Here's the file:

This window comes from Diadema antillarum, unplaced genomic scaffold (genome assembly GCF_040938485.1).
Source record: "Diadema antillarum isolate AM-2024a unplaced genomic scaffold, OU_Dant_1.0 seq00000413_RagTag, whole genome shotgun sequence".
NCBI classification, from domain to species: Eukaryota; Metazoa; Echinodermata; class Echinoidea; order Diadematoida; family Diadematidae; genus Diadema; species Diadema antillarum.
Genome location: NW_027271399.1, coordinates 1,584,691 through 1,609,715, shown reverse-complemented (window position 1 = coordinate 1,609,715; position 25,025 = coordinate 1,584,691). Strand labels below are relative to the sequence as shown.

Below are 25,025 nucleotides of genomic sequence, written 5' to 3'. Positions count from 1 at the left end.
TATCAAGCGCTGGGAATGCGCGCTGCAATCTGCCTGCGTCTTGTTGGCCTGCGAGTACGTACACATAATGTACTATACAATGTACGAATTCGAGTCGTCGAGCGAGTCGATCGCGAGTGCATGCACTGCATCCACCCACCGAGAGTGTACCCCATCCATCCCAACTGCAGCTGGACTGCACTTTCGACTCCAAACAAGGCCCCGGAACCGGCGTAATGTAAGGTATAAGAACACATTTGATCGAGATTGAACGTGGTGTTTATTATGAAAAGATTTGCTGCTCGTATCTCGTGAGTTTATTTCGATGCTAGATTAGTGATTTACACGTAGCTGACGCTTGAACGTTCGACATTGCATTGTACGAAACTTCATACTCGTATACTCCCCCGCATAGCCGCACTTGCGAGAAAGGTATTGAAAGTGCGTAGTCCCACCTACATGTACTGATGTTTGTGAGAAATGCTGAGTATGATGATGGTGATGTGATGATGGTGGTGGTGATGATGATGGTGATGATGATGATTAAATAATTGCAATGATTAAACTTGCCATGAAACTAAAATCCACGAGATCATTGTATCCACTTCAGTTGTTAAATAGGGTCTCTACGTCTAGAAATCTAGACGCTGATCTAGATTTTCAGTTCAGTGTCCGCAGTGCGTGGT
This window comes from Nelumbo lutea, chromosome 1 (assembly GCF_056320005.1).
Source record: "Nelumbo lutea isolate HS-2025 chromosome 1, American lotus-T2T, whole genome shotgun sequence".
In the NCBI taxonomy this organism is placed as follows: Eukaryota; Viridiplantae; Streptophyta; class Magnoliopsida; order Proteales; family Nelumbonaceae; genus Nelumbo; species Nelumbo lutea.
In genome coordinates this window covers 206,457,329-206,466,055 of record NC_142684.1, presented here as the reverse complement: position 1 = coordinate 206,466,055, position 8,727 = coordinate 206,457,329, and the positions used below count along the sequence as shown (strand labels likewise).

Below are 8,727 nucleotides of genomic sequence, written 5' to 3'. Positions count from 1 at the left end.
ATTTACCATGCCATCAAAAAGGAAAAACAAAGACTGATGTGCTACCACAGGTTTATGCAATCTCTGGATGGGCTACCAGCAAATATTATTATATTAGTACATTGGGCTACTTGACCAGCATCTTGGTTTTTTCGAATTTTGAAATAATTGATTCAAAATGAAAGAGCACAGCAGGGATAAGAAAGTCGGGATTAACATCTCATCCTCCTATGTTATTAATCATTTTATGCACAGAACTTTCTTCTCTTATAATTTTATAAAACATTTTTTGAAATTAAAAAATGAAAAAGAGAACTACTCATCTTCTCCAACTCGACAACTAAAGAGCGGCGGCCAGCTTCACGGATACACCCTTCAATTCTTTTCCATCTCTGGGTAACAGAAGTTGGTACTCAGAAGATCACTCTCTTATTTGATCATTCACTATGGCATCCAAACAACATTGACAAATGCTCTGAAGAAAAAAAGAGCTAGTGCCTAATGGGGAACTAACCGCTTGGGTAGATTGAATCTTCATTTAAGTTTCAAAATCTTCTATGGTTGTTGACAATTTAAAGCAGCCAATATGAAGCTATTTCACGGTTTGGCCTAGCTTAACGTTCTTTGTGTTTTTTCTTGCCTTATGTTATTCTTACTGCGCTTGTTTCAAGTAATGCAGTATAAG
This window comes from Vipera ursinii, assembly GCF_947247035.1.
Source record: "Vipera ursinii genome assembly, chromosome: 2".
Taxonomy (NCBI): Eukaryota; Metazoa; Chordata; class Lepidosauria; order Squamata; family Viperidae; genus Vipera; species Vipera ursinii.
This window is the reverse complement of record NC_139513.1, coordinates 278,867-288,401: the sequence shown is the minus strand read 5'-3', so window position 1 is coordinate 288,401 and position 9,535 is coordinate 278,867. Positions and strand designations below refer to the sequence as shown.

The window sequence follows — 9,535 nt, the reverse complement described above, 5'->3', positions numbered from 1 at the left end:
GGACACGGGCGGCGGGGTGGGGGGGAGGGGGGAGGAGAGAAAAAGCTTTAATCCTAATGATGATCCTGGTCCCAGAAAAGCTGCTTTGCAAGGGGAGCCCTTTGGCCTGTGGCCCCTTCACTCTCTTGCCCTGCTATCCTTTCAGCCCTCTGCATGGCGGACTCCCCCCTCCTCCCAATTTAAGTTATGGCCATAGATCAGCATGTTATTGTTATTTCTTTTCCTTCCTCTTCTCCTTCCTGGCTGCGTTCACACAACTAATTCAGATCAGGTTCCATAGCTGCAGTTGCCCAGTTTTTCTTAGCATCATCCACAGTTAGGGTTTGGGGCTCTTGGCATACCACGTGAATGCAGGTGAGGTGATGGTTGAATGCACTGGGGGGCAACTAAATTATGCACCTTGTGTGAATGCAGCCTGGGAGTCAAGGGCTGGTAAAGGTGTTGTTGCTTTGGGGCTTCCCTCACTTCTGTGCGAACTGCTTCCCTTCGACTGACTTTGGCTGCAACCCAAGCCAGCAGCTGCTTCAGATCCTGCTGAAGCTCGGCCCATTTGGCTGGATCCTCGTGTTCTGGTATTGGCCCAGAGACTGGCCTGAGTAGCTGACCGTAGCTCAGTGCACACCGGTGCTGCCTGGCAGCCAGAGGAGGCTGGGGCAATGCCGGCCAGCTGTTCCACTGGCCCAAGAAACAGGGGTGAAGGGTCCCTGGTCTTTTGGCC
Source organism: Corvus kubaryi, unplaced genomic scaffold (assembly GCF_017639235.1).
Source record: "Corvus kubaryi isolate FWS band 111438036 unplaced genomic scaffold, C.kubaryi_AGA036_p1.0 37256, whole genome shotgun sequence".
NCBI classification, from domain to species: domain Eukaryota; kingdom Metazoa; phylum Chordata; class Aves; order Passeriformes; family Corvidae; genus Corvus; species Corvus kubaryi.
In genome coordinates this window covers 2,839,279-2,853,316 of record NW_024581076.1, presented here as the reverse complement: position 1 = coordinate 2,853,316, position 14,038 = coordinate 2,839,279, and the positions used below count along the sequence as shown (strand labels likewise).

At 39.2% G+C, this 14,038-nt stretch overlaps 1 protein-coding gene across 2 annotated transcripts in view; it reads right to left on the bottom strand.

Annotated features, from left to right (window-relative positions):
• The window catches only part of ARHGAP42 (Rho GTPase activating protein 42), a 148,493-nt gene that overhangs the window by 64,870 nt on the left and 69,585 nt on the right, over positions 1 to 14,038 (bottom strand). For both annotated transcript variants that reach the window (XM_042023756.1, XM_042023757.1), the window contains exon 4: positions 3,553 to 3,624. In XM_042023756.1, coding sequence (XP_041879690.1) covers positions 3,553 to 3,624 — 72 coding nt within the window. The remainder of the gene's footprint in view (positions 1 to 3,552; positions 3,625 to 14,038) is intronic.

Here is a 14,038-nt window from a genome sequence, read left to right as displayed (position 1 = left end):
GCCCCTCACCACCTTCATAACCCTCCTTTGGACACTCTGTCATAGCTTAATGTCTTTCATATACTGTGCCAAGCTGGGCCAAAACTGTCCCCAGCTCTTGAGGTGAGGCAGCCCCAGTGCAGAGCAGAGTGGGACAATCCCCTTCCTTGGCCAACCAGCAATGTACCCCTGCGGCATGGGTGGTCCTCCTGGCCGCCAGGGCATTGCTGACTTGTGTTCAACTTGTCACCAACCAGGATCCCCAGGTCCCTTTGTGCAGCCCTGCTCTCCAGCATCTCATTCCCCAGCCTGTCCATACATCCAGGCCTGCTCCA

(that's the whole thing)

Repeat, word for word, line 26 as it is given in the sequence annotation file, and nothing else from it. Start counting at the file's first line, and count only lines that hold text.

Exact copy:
Here is a 14,038-nt window from a genome sequence, read left to right as displayed (position 1 = left end):